Susanne Wessendorf opened the conversation with a brief overview on the concept of ‘superdiversity’, stressing its multidimensionality, that is the coming together of different social categories: not just ethnicity and migration backgrounds, but also different variables such as educational and socio-economic backgrounds, legal statuses, disabilities, sexualities, etc. which come together and interact in one place. However, noting that the saliency of various categories is socially constructed and varies in time and space, she invited researchers to avoid essenzialising them and be aware of intersectionality.

For Wessendorf research is needed to explore how different stakeholders cope with super-diversity, including public service providers, local authorities, and long-established communities; and how superdiversity impacts differently in urban and rural areas, large cities and provincial towns. She also identified the need for more comparative analysis that investigates diversity and superdiversity also in the Global South and for research that looks beyond the present to understand from a historical comparative perspective in which contexts and historical moments diversity was or was not seen as a problem for the society concerned.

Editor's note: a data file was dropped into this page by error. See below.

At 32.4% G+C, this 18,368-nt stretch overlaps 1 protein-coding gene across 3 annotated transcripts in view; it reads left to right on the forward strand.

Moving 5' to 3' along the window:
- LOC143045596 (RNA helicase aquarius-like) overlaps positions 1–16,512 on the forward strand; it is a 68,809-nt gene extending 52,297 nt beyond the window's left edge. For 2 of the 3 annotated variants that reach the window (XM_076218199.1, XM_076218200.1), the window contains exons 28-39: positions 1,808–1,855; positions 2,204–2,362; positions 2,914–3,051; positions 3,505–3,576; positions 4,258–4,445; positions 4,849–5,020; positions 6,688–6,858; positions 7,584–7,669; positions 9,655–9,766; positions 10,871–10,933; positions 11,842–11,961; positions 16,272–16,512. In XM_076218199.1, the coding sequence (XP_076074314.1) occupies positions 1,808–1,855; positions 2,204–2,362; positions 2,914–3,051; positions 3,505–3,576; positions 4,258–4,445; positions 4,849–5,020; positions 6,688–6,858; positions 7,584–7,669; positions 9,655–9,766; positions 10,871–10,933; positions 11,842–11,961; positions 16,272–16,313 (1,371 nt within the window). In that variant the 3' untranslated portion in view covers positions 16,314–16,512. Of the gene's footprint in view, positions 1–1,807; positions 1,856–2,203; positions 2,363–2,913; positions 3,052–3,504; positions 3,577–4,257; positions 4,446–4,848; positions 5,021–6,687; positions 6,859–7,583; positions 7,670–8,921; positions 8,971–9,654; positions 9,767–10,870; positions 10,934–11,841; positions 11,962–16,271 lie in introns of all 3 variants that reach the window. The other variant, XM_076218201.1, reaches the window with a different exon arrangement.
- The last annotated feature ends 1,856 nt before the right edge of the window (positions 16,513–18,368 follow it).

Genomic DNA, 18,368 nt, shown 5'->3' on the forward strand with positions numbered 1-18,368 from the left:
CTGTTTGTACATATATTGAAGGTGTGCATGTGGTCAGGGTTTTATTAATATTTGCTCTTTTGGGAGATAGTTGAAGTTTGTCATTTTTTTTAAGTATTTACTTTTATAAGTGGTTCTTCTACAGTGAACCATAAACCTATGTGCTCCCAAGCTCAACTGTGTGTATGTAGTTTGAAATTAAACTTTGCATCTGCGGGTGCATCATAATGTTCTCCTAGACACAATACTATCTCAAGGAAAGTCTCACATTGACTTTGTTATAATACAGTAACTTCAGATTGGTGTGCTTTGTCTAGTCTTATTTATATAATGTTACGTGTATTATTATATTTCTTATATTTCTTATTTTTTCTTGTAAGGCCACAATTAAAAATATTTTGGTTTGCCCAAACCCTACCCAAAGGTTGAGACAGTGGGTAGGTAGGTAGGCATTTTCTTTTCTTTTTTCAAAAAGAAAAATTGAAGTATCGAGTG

The focus of Mette Louise Berg’s contribution was two-fold: the methodological challenges for ethnographers and qualitative researchers that work a) in the field of superdiversity and b) in superdiverse field sites. For Berg it is not easy to measure diversity quantitatively and she highlighted the difficult trade-off between how fine grained categories should be and questions of operationality and scale of analysis.